The Case for Small Donor Public Financing in New York

February 26, 2019

INTRODUCTION

New York State has a chance to take a bold step to strengthen democracy: enacting small donor public financing. This system has worked for decades in New York City. Expanded to state elections, it would be the biggest single response in the nation to the decision in Citizens United. And it would meet a surging public demand for change. 

Countering big money in elections would help transform New York politics. It would free legislators to better represent their constituents. It would bolster the diversity of donors, officeholders, and candidates. It would curb corruption. It would respond to the explosion of civic engagement seen in the 2018 election and boost it further. And it would enhance public confidence.
 
Reshaping the way campaigns are financed is widely popular; all across the country, the public has demanded reform. The very first bill introduced in the new U.S. House of Representatives — H.R. 1 — would enact small donor public financing nationwide. With opposition from the Senate majority leader, that package will likely not become law this year. But with a governor and a new majority in the state legislature that have expressed support for progressive change, New York has the chance to lead.
 
How does small donor public financing work? Constituents who give small amounts to participating candidates will see their contributions matched by public money. The system is voluntary: Candidates opt in by raising enough small initial donations to qualify, and they accept conditions including lower contribution limits. Governor Andrew Cuomo’s current proposal would provide a $6-to-$1 match on each private contribution of up to $175. Under this formula, a constituent donation of $10 would be worth $70 to a participating candidate, and $175 would be worth $1,225. The Assembly passed a similar bill several years ago, and leaders of both legislative houses have proposed a comparable plan.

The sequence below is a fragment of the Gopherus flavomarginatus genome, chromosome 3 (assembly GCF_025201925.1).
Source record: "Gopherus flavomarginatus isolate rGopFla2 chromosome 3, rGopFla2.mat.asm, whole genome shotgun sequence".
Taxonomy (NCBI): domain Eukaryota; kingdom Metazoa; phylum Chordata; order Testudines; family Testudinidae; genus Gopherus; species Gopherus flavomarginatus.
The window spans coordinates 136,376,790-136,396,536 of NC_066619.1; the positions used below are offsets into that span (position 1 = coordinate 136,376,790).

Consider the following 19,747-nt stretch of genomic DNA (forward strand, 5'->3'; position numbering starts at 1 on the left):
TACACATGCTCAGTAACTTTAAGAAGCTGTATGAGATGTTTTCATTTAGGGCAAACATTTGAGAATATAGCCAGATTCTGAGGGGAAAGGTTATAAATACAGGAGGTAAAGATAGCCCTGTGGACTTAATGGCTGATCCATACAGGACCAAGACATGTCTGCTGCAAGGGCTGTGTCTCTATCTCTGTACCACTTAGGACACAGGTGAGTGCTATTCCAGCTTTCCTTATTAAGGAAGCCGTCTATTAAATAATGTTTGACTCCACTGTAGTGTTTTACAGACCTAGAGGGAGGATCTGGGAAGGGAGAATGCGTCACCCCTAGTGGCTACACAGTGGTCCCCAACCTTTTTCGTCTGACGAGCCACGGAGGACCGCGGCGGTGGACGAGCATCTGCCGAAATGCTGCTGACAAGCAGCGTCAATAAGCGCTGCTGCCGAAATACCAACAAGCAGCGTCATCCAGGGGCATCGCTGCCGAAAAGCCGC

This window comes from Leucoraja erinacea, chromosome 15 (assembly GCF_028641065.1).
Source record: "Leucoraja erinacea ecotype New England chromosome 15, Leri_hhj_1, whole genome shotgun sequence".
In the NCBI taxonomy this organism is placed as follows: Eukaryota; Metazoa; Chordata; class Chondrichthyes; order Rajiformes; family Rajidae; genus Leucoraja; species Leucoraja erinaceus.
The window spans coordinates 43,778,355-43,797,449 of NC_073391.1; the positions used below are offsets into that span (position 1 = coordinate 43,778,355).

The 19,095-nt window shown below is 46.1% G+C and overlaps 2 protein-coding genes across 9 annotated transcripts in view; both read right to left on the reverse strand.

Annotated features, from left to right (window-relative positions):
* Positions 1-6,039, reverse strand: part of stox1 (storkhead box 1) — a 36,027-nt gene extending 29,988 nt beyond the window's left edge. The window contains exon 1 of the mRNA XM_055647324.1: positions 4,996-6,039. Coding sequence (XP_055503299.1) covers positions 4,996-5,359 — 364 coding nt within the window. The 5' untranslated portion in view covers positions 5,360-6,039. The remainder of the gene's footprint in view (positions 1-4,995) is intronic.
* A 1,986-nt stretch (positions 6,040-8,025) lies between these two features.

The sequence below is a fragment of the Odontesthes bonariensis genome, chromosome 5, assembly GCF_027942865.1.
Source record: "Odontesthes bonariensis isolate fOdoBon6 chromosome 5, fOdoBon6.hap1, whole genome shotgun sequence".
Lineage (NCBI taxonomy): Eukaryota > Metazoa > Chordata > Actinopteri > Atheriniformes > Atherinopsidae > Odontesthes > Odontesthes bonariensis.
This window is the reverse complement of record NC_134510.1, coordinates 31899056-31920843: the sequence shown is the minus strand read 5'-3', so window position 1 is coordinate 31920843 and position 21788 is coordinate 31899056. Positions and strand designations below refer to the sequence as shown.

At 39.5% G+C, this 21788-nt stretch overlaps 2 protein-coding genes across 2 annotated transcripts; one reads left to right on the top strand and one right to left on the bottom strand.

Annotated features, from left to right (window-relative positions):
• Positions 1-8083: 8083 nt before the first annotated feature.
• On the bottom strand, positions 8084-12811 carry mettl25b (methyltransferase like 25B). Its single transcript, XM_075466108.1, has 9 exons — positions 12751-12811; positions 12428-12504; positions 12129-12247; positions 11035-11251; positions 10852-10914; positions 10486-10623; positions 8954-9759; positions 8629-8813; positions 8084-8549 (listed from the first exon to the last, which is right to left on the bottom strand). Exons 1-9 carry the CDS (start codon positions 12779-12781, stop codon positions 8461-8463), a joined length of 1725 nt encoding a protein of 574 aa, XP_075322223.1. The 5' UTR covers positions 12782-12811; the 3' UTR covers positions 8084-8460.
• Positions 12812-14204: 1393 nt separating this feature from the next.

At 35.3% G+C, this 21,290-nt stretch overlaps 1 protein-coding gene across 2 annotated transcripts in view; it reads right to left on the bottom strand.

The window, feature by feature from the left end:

This system reviewed in this report is based on New York City’s program, considered to be the nation’s best. The city’s system has transformed the political participation of non-wealthy residents both as donors and as candidates. The vast majority of candidates who run for district or citywide office participate in the program. In the past few years alone, eight local governments including Washington, D.C., and Suffolk County, New York, have adopted similar reforms. Following the 2010 Citizens United decision, which enabled unlimited special interest spending, and with a Supreme Court today that is unlikely to reverse course soon, small donor public financing is the most powerful solution available to counter the influence of wealth on our political process.
 
New York State needs this transformative change. For too long, Albany has fostered a “pay-to-play political culture [that] is greased by a campaign finance system in which large donors set the legislative agenda,” as the Moreland Commission to Investigate Public Corruption put it in 2013. In 2018 big donors almost completely dominated New York’s state elections. The top 100 donors gave more to candidates than all of the estimated 137,000 small donors combined. Small donations made up 5 percent of all money given to New York State candidates — a far smaller share than the 19 percent in small donations at the federal level in 2018. Between a system that enables huge donations to dominate, and processes that make it too hard to vote, it is little wonder that New York suffers one of the lowest civic engagement records in the country.
 
This is the year to enact small donor public financing. Governor Cuomo’s current proposal closely resembles bills recently carried by now-Senate Majority Leader Andrea Stewart-Cousins and by Assembly Speaker Carl Heastie, presenting a genuine chance for change. A broad and diverse coalition of more than 200 groups has joined to press lawmakers to finally enact this powerful democracy reform that they have supported in name for years. The coalition includes major unions; prominent environmental, racial justice, and reproductive rights groups; politically active community organizations; and business and civic leaders.
 
By taking this step, New York would lead the nation. It would be the first to enact a robust small donor matching program statewide. Passage would send a message to the nation that even in the age of Citizens United, transformative change to take back democracy for everyday people is still possible.